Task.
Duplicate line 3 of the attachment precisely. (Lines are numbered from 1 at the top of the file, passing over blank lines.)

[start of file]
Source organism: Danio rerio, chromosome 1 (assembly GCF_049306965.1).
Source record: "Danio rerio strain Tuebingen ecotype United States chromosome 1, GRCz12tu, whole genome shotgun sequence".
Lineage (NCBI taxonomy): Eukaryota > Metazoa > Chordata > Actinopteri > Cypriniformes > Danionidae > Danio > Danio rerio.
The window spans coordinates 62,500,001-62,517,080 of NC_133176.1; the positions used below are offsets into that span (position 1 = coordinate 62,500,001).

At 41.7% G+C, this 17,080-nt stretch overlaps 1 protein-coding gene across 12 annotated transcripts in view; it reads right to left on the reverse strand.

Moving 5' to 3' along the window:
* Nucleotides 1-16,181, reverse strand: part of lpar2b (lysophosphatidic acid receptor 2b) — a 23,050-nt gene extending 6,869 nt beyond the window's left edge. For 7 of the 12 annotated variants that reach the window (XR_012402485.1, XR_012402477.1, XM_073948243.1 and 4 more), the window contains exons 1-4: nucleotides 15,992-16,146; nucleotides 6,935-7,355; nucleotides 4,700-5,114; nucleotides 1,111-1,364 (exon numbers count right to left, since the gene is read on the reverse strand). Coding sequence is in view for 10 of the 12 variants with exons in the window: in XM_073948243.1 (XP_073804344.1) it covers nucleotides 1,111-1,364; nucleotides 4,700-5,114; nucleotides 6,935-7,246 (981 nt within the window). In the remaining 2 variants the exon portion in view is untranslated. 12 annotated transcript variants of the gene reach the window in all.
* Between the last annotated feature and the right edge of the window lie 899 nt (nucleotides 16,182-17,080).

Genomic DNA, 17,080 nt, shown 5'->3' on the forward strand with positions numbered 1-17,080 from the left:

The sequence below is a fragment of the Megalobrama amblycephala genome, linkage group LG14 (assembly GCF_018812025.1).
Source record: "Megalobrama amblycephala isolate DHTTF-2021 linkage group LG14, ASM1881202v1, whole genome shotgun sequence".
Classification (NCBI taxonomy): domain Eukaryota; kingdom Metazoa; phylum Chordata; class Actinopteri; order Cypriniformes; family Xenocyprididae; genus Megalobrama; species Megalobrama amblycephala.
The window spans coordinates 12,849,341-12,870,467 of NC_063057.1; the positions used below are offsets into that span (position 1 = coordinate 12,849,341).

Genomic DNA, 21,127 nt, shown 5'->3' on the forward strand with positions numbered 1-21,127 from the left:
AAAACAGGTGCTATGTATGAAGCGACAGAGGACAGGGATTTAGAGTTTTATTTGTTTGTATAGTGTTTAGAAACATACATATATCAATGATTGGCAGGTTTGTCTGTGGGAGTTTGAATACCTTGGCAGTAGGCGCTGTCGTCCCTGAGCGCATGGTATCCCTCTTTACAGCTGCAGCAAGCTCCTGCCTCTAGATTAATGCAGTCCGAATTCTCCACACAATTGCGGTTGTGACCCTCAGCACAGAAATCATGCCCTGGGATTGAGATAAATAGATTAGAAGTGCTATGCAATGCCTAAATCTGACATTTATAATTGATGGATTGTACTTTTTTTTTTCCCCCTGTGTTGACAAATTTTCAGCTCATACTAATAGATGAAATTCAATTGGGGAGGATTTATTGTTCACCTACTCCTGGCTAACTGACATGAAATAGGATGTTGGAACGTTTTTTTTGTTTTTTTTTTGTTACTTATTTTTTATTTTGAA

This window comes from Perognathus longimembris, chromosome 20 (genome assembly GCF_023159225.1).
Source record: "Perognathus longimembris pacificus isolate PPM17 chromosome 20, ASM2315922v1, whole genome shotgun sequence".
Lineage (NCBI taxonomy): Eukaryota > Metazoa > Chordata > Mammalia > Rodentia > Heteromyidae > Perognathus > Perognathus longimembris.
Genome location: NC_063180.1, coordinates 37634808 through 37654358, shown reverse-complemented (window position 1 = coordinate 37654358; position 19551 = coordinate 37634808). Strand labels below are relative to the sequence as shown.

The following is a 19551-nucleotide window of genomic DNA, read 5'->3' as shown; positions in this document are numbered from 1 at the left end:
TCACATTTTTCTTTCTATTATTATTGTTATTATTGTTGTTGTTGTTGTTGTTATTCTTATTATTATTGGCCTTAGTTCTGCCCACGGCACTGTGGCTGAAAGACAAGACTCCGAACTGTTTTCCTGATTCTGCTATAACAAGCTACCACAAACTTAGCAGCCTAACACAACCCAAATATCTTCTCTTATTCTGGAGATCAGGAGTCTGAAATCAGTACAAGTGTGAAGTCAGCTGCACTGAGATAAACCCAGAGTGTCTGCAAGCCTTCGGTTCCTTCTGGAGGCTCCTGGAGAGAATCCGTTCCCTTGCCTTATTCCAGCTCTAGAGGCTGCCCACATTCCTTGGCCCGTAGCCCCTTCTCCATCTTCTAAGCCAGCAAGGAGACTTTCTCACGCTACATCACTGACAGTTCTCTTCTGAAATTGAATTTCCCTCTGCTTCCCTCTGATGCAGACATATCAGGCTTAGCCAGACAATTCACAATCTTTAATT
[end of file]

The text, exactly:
Lineage (NCBI taxonomy): Eukaryota > Metazoa > Chordata > Actinopteri > Cypriniformes > Danionidae > Danio > Danio rerio.